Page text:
FALL RIVER — The numbers don’t lie. Plenty of people seek options to big box stores and online shopping during this gift-buying season. And Greater Fall River offers a time-proven option.
The 46th annual Christmas Arts and Crafts Fair, the long-running brain child of Jim Rogers, is scheduled for Saturday Dec. 3, and Sunday, Dec. 4, (10 a.m. to 4 p.m. both days) at Durfee High School’s Luke Urban Field House.
The Urban Field House is often referred to as cavernous. That’s accurate, and it’s a good thing. Rogers said that this year’s fair will feature almost 200 crafters. And if the weather cooperates, as it did a year ago, Rogers said he expects as many as 8,000 visitors. That’s a lot of folks who aren’t interested in handing out gift cards at Christmas.
The fair benefits the Fall River Scholarship Foundation. It raised $25,000 last year.
“People love homemade items and they’re tired of big-box stores for their Christmas shopping,” Rogers said. “Most of these items are one of a kind.”
How the fair got its start
Rogers was bitten by the arts and crafts fair bug decades ago when he took his mother and aunts to a fair at the old DeLaSalle Academy in Newport. His immediate thought was that such a fair would be great fit for Fall River.
He shared his idea with then-Bishop Connolly High School Principal, the Rev. Richard Wolff. “He took the keys out of his pocket, slid them across the table, and said ‘The gym is yours,’” Rogers said.
Bishop Connolly High School’s Lafrance Gymnasium was the perfect facility for five years or so, until the Christmas Arts and Crafts Fair in the early 1980s outgrew its first home. Rogers then contacted then Fall River Superintendent of Schools John Correiro and the deal was made to move the show across the street to the Luke Urban Field House.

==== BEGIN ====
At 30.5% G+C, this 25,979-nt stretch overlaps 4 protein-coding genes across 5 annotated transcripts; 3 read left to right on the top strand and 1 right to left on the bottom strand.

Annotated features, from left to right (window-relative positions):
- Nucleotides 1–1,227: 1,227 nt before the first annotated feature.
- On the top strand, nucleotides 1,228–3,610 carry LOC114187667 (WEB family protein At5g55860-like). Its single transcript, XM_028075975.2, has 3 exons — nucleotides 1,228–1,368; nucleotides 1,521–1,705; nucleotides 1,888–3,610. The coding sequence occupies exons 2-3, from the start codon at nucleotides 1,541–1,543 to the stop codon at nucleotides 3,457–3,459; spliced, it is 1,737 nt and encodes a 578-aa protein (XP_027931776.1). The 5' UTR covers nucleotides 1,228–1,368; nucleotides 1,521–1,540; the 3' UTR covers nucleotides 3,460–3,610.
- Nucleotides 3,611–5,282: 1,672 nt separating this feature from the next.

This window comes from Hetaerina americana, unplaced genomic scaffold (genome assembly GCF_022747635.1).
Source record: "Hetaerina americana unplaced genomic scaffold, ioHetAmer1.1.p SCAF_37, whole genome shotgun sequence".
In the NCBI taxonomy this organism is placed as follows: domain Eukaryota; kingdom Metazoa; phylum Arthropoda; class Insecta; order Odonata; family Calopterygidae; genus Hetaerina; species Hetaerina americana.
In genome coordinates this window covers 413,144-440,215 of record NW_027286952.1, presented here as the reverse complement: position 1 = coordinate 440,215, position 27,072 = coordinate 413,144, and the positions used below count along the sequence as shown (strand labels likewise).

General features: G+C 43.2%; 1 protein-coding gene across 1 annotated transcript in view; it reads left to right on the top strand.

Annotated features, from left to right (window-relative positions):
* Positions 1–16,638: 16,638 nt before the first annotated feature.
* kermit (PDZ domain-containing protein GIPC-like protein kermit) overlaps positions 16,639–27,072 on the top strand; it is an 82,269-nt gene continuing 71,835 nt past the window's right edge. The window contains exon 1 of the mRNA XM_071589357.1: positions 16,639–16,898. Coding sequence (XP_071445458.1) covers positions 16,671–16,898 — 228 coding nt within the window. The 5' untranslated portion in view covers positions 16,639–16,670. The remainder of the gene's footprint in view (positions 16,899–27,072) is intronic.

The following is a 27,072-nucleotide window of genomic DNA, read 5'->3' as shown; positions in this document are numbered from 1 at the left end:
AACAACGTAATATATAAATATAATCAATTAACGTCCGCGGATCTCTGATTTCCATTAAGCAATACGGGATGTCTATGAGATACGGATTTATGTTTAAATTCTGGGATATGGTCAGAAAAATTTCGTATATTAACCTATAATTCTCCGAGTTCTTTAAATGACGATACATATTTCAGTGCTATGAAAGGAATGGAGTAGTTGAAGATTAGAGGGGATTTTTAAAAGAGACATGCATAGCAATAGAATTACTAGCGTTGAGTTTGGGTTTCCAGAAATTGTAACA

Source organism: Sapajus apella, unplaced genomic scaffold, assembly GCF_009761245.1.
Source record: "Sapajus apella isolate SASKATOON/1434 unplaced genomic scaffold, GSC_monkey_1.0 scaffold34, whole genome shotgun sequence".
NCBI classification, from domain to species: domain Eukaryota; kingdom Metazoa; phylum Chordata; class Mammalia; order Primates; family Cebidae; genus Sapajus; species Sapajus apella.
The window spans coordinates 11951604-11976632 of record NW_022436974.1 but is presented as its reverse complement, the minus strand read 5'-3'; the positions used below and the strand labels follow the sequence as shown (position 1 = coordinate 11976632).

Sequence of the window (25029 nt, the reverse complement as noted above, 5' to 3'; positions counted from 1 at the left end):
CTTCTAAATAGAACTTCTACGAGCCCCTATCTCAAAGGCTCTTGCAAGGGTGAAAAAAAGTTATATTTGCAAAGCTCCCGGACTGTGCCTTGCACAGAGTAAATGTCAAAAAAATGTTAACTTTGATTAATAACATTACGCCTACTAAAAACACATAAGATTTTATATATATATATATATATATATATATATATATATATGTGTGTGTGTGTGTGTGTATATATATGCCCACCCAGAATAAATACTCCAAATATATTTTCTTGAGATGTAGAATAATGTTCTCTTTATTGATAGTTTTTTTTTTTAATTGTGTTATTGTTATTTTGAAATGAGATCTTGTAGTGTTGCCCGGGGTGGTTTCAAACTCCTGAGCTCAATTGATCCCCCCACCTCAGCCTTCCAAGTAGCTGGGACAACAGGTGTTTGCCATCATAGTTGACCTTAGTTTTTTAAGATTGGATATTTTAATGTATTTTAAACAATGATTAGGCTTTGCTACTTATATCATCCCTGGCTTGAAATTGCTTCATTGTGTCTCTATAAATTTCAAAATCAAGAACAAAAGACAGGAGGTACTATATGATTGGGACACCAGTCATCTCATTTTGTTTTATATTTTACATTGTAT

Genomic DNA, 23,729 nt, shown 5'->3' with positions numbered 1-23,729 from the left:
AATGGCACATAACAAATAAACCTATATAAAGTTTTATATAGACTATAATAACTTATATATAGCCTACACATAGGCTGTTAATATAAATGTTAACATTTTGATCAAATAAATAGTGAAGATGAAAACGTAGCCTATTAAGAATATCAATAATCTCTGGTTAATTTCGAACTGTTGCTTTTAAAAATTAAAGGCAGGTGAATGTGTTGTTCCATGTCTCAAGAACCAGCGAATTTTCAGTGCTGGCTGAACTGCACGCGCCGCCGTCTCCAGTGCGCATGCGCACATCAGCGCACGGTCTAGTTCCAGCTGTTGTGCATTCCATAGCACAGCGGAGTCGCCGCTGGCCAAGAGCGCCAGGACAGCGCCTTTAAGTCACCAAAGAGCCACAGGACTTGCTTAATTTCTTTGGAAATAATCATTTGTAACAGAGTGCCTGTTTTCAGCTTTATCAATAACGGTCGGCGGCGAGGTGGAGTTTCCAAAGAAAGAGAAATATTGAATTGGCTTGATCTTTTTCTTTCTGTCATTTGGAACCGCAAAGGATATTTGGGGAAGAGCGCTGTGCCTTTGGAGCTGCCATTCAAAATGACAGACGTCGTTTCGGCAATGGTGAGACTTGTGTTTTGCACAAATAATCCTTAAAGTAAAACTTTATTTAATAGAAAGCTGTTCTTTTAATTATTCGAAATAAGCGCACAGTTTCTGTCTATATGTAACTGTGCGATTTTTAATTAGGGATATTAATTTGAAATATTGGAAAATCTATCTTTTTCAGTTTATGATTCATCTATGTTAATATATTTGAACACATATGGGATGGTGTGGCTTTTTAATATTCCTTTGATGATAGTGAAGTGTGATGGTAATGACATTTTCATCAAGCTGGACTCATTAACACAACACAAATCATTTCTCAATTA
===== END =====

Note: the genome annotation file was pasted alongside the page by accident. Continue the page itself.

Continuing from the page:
The fair has not skipped a year, the streak kept intact by going virtual in 2020 during the height of COVID concerns.
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The largest holiday crafts fair in southern New England
Rogers attributes the longevity and growth of the fair to word of mouth from the crafters and customers who do the New England arts and crafts circuit. “They think our fair is a good one, and we listen to them and try to accommodate their needs,” Rogers said.
He added that the Fall River event is the largest arts and crafts fair of its type in southern New England. He emphasized that didn’t happen overnight and that it’s a testimony to the quality of the crafters.
This year’s fair features 20 classes of crafts, ranging from hand-thrown pottery to carved wooden items to painted glass to floral arrangements to Native American crafts and handmade clothes.
What to know about going to the fair
Admission is free and there is abundant parking.
More than 70 of this year’s crafters will be appearing for at least the second time. Among the popular returnees Rogers mentioned in a press release are Andrew Nasser (pottery mugs), Joyce Lorman of Cape Cod (sea glass décor), Brad Carter of Maine (fresh balsam wreathes), Alex Strokanov of Vermont (Russian style Santa dolls) and Dave Paling (nautical driftwood creations).
Among the new crafters are Lana Quann (The Wandering Brush) of New Bedford, leather crafter John Domingo, Terry Murray (Whimsical Mooses), Rick Alfonso (wooden cutting boards) and Heather Vermillion (hand-knit chunky blankets).
While some crafters accept credit and debit cards, Rogers suggests bringing cash. There are items priced in the $100 to $200 range.
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Local authors Steven Manchester, Alison McLennan and Paulette Boudrot will show their books. Rogers will display his photography.
The Durfee National Honor Society and Durfee Orchestra are both volunteering at the event. Anyone else interested in volunteering should call Rogers at 508-673-1118.
In 2022, the foundation distributed $55,000 in college scholarships to Fall River residents.